1. Oh and…

        – If you use iOS devices, be sure the VPN service provides an iOS client app!

        – Be sure the VPN service provides Exit Nodes in locations you want to use. For example: If you’re in the USA but want to buy iTunes music from the Japan iTunes Store, you’re going to have to have an iTunes account in Japan AND visit using a Japan IP address exit node or iTunes will bounce you. Etc. (This stuff can get convoluted, so I’ll leave it at that).

        – Be sure the VPN service regularly updates its client software. There have been a number of security flaws found in the OpenVPN protocol requiring patches. If the VPN doesn’t update their software, you’re vulnerable to man-in-the-middle attacks, etc.

        – Verify that the VPN service does NOT track its users behavior on the Internet. Note that some VPNs, such as PureVPN, have LIED about not tracking their users.

        – If you’re stuck in a location [China, ad nauseam] where all the ISPs block VPN or governments demand man-in-the-middle surveillance of VPN services, there is ONE VPN service that offers a workaround, or so they say. That is VyprVPN out of Switzerland.

        They use their own proprietary servers, VPN unblocking and encryption system (called ‘Chameleon™’), firewall, unique computer ports and they claim they can work around evil ISP bandwidth throttling. Theoretically, Vypr lets you VPN you way out of anywhere and into anywhere. But investigate their service and be sure it can do what you need to do where you need to do it! (Note that I’m NOT endorsing VyprVPN and have never used them).

  1. A caveat regarding VPNs. Many financial websites track you by location as part of their security scheme and if they suddenly see you logging in from a different location they might lock your accounts.

    It happened to me. The VPN service has servers in multiple locations and I tried a couple during my first day- as they suggested- to see which give the best speeds at your home location. One of my Banks (USAA Bank) saw this (logins appearing from different geographical locations during one day) and slapped a lock on my account until I called and sorted things out.

    1. PayPal blocks transactions coming from locations other than those with which it’s familiar for your account. I once VPNed through the UK and PayPal refused my attempted transaction. They then emailed me, asking if my account may have been stolen. I was very impressed.

      1. USAA Bank is a subsidiary of USAA Insurance and they have been exclusively for members of the Armed Forces and their families since 1922, when 25 Army Officers formed a Mutual Insurance Company because many private insurers would not write policies for members of the Armed Forces.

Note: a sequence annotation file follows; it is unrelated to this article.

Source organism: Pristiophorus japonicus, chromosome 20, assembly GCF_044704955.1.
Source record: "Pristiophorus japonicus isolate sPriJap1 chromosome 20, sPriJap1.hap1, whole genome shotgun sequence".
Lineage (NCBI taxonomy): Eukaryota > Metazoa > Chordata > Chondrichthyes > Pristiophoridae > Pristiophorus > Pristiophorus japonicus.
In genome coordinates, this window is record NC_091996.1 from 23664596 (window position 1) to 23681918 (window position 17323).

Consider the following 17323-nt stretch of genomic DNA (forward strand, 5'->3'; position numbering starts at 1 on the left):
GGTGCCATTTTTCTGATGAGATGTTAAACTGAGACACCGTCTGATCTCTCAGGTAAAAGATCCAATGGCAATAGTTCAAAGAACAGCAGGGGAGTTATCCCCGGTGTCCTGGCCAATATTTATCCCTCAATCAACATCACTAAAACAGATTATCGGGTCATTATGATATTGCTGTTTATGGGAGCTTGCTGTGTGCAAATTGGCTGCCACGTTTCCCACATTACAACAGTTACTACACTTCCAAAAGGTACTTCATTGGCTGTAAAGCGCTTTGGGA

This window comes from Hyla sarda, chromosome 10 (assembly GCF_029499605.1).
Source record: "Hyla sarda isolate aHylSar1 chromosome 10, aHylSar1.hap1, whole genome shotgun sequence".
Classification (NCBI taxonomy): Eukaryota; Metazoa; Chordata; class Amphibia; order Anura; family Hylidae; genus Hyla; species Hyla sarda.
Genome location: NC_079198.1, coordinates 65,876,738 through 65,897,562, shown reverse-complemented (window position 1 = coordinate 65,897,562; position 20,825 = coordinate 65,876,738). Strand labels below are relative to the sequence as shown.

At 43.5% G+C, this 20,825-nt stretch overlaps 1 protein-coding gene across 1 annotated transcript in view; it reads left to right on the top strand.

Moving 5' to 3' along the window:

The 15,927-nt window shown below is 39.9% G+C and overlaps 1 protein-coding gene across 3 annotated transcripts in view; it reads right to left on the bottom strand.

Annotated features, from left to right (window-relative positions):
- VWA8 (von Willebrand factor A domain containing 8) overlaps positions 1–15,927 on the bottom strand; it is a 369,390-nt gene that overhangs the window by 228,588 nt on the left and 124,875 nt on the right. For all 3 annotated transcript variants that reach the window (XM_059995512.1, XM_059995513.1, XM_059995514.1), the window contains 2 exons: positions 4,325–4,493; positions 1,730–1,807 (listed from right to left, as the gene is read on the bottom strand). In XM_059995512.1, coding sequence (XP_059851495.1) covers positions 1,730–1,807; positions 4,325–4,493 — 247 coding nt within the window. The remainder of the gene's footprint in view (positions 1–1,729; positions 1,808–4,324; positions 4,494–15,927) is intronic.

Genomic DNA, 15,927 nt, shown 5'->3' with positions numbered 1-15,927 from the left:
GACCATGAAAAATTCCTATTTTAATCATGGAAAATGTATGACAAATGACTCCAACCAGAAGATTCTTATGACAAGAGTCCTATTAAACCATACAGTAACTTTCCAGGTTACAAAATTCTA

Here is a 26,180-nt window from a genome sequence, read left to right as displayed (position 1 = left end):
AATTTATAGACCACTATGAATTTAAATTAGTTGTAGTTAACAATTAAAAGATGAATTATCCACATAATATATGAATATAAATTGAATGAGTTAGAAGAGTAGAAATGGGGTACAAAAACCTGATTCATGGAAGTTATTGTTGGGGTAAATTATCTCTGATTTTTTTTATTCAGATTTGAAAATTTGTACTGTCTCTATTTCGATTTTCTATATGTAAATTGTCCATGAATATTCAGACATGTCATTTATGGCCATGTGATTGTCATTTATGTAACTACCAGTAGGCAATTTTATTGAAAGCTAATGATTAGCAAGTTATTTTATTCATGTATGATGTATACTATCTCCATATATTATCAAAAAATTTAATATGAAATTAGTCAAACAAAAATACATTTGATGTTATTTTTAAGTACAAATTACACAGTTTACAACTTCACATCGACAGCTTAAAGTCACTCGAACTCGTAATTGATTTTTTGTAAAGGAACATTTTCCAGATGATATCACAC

Since 1983 they have been offering Banking Services and since 1996 Enlisted members have been able to join.
        As of 2003 96% of active-duty officers and 44% of enlisted personnel are USAA members. They are consistently ranked as one of the best places to work and as one of the best run businesses in America. Their record for customer service is stellar- something increasingly uncommon in this world.

        Because they have members in well over 100 countries around the world, they have always taken precautions to protect the assets and privacy of members. They do track the location of logins to be on the lookout for suspicious activity BEFORE something happens.

        I was not trying to scare people away from VPNs, but be sure you set it up so as not to trigger such a reaction from some businesses. If your VPN is set to hop servers in search of the fastest signal, it can look like you are logging in from Atlanta now and Denver 5 minutes from now- or Tokyo or wherever.

        I highly recommend USAA (if you are eligible by Veteran status) and, like you, also use PayPal (open to all). Both have shown themselves well run and reliable.

  2. The internal network DNS is not sending it’s name requests through your VPN.

    This is incorrect, if you have a VPN service that takes over your DNS Server settings. Mine does. (proXPN). Check with your VPN service.

    To find your DNS settings, go to:
    System Preferences/Network/Advanced/DNS/
    In my case, my VPN takes control of the settings.

    When I’m not using my VPN, I’m using the FREE and open source DNSCrypt client software. It has a learning curve and an occasional *clunk* factor. But I like it and have been using it for years, since its beta days. There is hope that it may be ported to iOS as well.

    One of these years, DNSSEC (Domain Name System Security Extensions) may be finished, go mainstream and help protect DNS queries. Until then, there’s DNSCrypt and higher quality VPN services.